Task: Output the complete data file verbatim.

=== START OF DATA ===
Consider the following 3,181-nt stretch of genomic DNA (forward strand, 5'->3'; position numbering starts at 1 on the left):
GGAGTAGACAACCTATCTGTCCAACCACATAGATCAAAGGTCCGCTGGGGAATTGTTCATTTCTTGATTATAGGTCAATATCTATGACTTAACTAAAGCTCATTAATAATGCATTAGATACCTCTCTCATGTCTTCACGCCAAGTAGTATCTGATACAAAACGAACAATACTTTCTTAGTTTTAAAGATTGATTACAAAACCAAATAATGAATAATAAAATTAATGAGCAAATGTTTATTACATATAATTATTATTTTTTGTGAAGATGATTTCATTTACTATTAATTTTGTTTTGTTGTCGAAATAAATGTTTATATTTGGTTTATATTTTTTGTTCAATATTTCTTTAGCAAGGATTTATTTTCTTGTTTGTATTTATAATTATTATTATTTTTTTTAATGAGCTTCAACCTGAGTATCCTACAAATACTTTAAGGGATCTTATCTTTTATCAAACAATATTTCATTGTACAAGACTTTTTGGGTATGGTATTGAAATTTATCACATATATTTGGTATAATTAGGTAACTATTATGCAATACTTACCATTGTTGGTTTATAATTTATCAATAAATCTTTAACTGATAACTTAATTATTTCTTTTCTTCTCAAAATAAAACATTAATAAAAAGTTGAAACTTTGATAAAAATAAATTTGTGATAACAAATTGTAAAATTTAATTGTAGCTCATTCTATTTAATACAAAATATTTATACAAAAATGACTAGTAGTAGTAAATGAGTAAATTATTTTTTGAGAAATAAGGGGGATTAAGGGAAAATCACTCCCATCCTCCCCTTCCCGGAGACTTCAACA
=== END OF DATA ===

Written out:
Consider the following 3,181-nt stretch of genomic DNA (forward strand, 5'->3'; position numbering starts at 1 on the left):
GGAGTAGACAACCTATCTGTCCAACCACATAGATCAAAGGTCCGCTGGGGAATTGTTCATTTCTTGATTATAGGTCAATATCTATGACTTAACTAAAGCTCATTAATAATGCATTAGATACCTCTCTCATGTCTTCACGCCAAGTAGTATCTGATACAAAACGAACAATACTTTCTTAGTTTTAAAGATTGATTACAAAACCAAATAATGAATAATAAAATTAATGAGCAAATGTTTATTACATATAATTATTATTTTTTGTGAAGATGATTTCATTTACTATTAATTTTGTTTTGTTGTCGAAATAAATGTTTATATTTGGTTTATATTTTTTGTTCAATATTTCTTTAGCAAGGATTTATTTTCTTGTTTGTATTTATAATTATTATTATTTTTTTTAATGAGCTTCAACCTGAGTATCCTACAAATACTTTAAGGGATCTTATCTTTTATCAAACAATATTTCATTGTACAAGACTTTTTGGGTATGGTATTGAAATTTATCACATATATTTGGTATAATTAGGTAACTATTATGCAATACTTACCATTGTTGGTTTATAATTTATCAATAAATCTTTAACTGATAACTTAATTATTTCTTTTCTTCTCAAAATAAAACATTAATAAAAAGTTGAAACTTTGATAAAAATAAATTTGTGATAACAAATTGTAAAATTTAATTGTAGCTCATTCTATTTAATACAAAATATTTATACAAAAATGACTAGTAGTAGTAAATGAGTAAATTATTTTTTGAGAAATAAGGGGGATTAAGGGAAAATCACTCCCATCCTCCCCTTCCCGGAGACTTCAACA